Information

Foreign corporations are prevented from registering 58 Peruvian products

Foreign corporations are prevented from registering 58 Peruvian products

Close monitoring found that some companies tried to register originating products in offices in China, the United States and Japan. With this action, the national biological wealth is safeguarded against the constant attempt by companies to appropriate this heritage.

Peru is a megadiverse country and its genetic resources (plants, animals and ecosystems), as well as traditional knowledge (ancestral knowledge about the uses and properties of biological products that are transmitted from generation to generation) are the reason for constant vigilance by the National Commission Against Biopiracy, which presides over the National Institute for the Defense of Competition and the Protection of Intellectual Property (Indecopi).

Thanks to this commission, the only one in the world, 114 cases of biopiracy have been identified in 25 patent offices around the world, in which it was intended to register the genetic resources of Peruvian origin and traditional knowledge of indigenous peoples.

The cases identified are related to maca (36), grade blood (30), sacha inchi (7), ungurahui (7), purple corn (4), camu camu (4), tara (3), cashew (3) , pasuchaca (2), aguaje (2), bag mullaca (2), yacón (2), achiote (1), indano (1), passionflower (1), camu camu- acaí- guaraná (1), ambrosia (1 ), maca-aguaje (1), palillo caspi (1), maca-huanarpo macho-chuchuhuasi (1), tuna (1), sweet cucumber (1), cat's claw-grade blood (1) and good afternoon ( one).

Of that list, 58 cases have already been resolved favorably for Peru. In other words, the patents have been withdrawn or denied thanks to the observations presented by the commission, through the Peruvian Foreign Ministry, before the respective patent offices.

Points identified

The companies and investigators involved in these cases went to the China registry office, followed by the United States and Japan. Thanks to the ratification of the Nagoya Protocol, to which China and Japan are subscribed, greater precision will be exercised for the defense of national resources.

Precisely, the Nagoya Protocol on Access to Genetic Resources and the Fair and Equitable Sharing of Benefits Derived from their Utilization, within the framework of the Convention on Biological Diversity, was signed in 2010 and entered into force in 2014, and was ratified by Peru that same year.

The norm seeks to avoid cases of biopiracy and to guarantee a reasonable distribution of benefits obtained from access to and use of genetic resources and traditional knowledge of indigenous peoples.

Constant work

The National Commission Against Biopiracy has focused its monitoring on 238 genetic resources. Thus, it searches all the patent databases of the world to verify the existence of cases of biopiracy related to our genetic resources and traditional knowledge.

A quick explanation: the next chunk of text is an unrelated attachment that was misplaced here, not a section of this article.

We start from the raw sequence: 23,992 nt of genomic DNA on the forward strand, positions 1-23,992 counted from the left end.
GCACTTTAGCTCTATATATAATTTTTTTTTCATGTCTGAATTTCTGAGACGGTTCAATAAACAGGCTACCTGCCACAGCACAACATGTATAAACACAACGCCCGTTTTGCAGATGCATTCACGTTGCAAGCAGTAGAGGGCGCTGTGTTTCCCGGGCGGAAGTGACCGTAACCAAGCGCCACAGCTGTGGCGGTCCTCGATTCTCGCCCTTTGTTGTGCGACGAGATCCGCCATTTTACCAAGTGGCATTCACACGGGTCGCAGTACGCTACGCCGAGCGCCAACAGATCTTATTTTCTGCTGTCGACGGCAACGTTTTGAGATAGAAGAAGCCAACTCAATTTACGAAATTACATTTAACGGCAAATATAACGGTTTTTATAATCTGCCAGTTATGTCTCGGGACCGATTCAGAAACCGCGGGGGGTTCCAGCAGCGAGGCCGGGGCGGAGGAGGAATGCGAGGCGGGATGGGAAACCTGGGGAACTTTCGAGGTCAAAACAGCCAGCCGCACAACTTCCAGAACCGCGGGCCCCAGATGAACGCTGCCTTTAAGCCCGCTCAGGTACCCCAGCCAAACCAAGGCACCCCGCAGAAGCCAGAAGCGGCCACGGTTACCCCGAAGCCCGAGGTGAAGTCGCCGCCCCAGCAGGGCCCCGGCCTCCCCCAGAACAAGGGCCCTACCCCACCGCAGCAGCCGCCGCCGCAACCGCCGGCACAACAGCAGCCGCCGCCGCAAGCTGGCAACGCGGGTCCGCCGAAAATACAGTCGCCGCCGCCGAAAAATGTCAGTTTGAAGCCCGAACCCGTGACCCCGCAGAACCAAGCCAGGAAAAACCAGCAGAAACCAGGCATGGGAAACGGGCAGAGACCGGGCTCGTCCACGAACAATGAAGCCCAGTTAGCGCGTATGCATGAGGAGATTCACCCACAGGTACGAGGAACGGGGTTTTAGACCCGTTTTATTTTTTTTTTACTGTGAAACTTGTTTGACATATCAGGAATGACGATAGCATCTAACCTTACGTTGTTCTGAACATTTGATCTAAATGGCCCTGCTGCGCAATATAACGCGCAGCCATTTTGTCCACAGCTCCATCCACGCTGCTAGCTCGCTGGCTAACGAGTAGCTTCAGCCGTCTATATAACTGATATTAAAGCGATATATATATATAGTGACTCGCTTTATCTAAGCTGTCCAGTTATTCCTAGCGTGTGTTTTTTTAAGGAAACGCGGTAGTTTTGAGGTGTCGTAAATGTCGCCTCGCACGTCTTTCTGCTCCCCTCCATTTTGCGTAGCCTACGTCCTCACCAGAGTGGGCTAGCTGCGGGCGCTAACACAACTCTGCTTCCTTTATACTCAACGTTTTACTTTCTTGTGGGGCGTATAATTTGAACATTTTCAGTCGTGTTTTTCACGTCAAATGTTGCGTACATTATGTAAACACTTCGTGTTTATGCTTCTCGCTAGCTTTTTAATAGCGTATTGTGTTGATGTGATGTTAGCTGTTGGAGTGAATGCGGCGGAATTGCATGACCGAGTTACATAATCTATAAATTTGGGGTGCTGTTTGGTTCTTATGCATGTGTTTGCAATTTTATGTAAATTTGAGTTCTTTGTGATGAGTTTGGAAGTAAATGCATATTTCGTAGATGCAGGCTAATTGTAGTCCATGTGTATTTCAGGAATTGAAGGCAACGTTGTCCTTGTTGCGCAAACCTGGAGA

To date, it has found about 90,000 patent documents related to national genetic resources, which does not mean that they all involve cases of biopiracy, since they can be patent applications or patents that are not based on traditional knowledge or derivatives.

This surveillance and case management work is essential in a country like Peru, which due to its mega-diversity always draws the attention of companies, pharmaceutical companies and researchers in general.

Latent risks

While it is true that these groups could share benefits of any kind with indigenous peoples, in no way can they patent them because the patenting of plants or animals does not proceed, but innovations, as long as they comply with the rules of access to the genetic resource and the requirements novelty and inventive level required by patent offices, thus contributing to the research and development of new products, as in the pharmaceutical, cosmetic and natural products industry. They are risks to be avoided.

Initiative in the world

Given the immense interest in our genetic resources and associated traditional knowledge and as a way to defend them, Peru took the initiative on a global scale and, in 2004, created the National Commission Against Biopiracy.

It is attached to the Presidency of the Council of Ministers and is chaired by Indecopi. It is a multisectoral commission made up of 13 entities from the public and private sectors. According to the Law for the creation of the National Commission, Law 28216, biopiracy is defined as the unauthorized and / or unauthorized access and / or use of genetic resources and / or traditional knowledge.

Peru is one of the 17 megadiverse countries in the world because it has 84 of the 114 existing life zones and it has 28 of the 34 climates on the planet.

Source: El Peruano

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